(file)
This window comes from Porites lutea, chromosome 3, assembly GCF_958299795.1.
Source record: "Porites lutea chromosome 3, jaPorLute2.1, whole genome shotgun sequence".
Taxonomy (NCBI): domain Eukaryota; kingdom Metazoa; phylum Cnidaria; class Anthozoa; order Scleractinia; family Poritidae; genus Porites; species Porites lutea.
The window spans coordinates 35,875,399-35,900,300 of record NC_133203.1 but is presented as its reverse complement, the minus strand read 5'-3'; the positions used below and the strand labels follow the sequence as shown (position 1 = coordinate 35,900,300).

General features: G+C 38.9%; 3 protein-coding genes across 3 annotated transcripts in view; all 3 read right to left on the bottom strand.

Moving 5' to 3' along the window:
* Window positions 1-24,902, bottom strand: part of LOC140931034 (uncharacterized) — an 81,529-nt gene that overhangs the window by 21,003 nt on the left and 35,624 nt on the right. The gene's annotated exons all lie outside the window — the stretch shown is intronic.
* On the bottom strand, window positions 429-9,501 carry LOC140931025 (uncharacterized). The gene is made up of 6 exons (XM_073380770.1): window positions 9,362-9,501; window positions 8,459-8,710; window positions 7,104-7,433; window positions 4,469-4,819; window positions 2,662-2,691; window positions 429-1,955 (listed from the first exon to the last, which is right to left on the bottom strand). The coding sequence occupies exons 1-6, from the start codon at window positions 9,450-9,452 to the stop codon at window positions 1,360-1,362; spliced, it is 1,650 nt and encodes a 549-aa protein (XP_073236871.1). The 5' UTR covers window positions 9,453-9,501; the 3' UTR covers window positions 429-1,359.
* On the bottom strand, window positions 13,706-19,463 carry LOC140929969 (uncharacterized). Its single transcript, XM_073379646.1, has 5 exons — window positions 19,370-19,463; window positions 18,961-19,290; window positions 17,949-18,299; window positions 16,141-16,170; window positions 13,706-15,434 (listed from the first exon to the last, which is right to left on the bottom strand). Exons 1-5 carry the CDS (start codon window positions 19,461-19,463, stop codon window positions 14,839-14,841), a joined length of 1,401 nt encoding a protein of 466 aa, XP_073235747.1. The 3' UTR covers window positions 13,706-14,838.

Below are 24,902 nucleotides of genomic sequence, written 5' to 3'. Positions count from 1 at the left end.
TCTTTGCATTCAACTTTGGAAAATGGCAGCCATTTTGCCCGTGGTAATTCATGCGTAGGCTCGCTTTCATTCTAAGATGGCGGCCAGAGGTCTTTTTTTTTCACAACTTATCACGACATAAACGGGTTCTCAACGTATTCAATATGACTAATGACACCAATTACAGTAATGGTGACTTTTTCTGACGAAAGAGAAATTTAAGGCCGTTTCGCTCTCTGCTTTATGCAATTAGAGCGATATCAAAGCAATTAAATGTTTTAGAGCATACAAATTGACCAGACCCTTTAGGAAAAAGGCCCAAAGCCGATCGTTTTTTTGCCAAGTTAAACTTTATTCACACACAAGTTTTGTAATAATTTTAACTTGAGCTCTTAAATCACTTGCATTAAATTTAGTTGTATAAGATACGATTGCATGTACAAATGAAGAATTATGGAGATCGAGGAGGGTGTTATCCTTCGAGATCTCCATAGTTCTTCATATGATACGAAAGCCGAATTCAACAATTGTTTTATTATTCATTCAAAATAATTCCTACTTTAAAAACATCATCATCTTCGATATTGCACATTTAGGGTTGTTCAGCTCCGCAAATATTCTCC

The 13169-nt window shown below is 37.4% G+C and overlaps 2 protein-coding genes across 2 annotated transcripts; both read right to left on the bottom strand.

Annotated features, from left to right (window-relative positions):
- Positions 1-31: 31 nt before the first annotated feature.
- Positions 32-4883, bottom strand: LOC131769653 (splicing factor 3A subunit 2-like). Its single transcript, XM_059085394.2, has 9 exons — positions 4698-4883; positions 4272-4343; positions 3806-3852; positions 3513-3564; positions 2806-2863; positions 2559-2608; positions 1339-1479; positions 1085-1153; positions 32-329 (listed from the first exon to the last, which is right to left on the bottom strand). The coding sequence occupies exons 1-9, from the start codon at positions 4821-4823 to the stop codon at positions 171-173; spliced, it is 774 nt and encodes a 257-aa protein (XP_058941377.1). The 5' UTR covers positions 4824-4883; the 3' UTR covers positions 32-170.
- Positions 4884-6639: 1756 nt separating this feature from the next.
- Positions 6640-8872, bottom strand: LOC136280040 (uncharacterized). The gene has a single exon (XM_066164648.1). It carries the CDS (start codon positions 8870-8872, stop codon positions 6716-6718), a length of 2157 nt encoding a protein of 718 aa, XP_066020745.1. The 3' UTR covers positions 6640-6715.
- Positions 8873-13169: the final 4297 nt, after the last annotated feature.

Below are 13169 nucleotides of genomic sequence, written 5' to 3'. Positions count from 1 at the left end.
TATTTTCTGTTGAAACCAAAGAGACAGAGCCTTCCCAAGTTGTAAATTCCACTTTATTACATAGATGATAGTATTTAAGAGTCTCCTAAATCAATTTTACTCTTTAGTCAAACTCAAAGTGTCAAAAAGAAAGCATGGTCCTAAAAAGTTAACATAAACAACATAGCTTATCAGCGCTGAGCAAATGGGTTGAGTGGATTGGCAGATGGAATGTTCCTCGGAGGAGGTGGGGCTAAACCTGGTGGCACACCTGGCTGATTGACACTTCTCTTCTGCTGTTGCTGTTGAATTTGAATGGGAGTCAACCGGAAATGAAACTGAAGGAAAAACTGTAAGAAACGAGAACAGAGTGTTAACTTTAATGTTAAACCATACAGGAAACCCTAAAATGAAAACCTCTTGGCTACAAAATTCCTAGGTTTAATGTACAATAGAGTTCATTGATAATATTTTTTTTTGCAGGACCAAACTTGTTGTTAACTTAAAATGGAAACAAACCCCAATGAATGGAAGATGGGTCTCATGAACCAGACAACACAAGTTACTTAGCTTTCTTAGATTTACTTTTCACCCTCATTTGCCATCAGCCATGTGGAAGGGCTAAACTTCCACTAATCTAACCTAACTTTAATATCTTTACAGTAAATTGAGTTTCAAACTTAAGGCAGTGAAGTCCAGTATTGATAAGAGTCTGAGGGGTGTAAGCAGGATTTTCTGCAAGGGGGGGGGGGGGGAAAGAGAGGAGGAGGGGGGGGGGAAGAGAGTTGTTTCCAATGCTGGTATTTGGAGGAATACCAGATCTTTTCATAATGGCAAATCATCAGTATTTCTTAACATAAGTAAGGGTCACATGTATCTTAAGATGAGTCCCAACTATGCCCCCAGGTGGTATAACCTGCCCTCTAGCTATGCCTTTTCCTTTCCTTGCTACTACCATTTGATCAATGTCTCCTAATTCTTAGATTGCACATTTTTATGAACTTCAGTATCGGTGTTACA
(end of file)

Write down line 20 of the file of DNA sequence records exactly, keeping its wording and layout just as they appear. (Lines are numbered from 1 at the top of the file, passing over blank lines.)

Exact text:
TATTTTCTGTTGAAACCAAAGAGACAGAGCCTTCCCAAGTTGTAAATTCCACTTTATTACATAGATGATAGTATTTAAGAGTCTCCTAAATCAATTTTACTCTTTAGTCAAACTCAAAGTGTCAAAAAGAAAGCATGGTCCTAAAAAGTTAACATAAACAACATAGCTTATCAGCGCTGAGCAAATGGGTTGAGTGGATTGGCAGATGGAATGTTCCTCGGAGGAGGTGGGGCTAAACCTGGTGGCACACCTGGCTGATTGACACTTCTCTTCTGCTGTTGCTGTTGAATTTGAATGGGAGTCAACCGGAAATGAAACTGAAGGAAAAACTGTAAGAAACGAGAACAGAGTGTTAACTTTAATGTTAAACCATACAGGAAACCCTAAAATGAAAACCTCTTGGCTACAAAATTCCTAGGTTTAATGTACAATAGAGTTCATTGATAATATTTTTTTTTGCAGGACCAAACTTGTTGTTAACTTAAAATGGAAACAAACCCCAATGAATGGAAGATGGGTCTCATGAACCAGACAACACAAGTTACTTAGCTTTCTTAGATTTACTTTTCACCCTCATTTGCCATCAGCCATGTGGAAGGGCTAAACTTCCACTAATCTAACCTAACTTTAATATCTTTACAGTAAATTGAGTTTCAAACTTAAGGCAGTGAAGTCCAGTATTGATAAGAGTCTGAGGGGTGTAAGCAGGATTTTCTGCAAGGGGGGGGGGGGGGAAAGAGAGGAGGAGGGGGGGGGGAAGAGAGTTGTTTCCAATGCTGGTATTTGGAGGAATACCAGATCTTTTCATAATGGCAAATCATCAGTATTTCTTAACATAAGTAAGGGTCACATGTATCTTAAGATGAGTCCCAACTATGCCCCCAGGTGGTATAACCTGCCCTCTAGCTATGCCTTTTCCTTTCCTTGCTACTACCATTTGATCAATGTCTCCTAATTCTTAGATTGCACATTTTTATGAACTTCAGTATCGGTGTTACA